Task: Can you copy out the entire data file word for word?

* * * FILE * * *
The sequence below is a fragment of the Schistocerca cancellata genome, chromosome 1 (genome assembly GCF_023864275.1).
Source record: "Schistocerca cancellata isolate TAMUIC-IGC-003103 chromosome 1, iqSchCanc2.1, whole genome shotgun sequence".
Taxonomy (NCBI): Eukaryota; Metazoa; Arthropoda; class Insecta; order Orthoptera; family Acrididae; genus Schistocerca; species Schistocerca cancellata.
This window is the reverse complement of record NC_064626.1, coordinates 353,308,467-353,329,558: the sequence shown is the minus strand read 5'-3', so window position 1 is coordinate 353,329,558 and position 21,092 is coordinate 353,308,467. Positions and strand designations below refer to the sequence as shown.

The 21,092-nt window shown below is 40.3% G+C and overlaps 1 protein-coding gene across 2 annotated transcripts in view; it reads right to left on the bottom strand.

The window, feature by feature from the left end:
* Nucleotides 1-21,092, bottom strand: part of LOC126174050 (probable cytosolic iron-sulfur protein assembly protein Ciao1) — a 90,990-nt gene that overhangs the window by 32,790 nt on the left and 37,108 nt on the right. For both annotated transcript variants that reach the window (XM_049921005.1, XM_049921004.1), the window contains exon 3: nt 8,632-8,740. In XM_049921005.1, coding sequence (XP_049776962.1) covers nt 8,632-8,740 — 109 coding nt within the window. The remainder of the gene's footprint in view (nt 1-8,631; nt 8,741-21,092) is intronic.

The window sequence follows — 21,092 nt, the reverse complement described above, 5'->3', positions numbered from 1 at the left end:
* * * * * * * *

The sequence below is a fragment of the Schistocerca cancellata genome, chromosome 1 (genome assembly GCF_023864275.1).
Source record: "Schistocerca cancellata isolate TAMUIC-IGC-003103 chromosome 1, iqSchCanc2.1, whole genome shotgun sequence".
Taxonomy (NCBI): Eukaryota; Metazoa; Arthropoda; class Insecta; order Orthoptera; family Acrididae; genus Schistocerca; species Schistocerca cancellata.
This window is the reverse complement of record NC_064626.1, coordinates 353,308,467-353,329,558: the sequence shown is the minus strand read 5'-3', so window position 1 is coordinate 353,329,558 and position 21,092 is coordinate 353,308,467. Positions and strand designations below refer to the sequence as shown.

The 21,092-nt window shown below is 40.3% G+C and overlaps 1 protein-coding gene across 2 annotated transcripts in view; it reads right to left on the bottom strand.

The window, feature by feature from the left end:
* Nucleotides 1-21,092, bottom strand: part of LOC126174050 (probable cytosolic iron-sulfur protein assembly protein Ciao1) — a 90,990-nt gene that overhangs the window by 32,790 nt on the left and 37,108 nt on the right. For both annotated transcript variants that reach the window (XM_049921005.1, XM_049921004.1), the window contains exon 3: nt 8,632-8,740. In XM_049921005.1, coding sequence (XP_049776962.1) covers nt 8,632-8,740 — 109 coding nt within the window. The remainder of the gene's footprint in view (nt 1-8,631; nt 8,741-21,092) is intronic.

The window sequence follows — 21,092 nt, the reverse complement described above, 5'->3', positions numbered from 1 at the left end: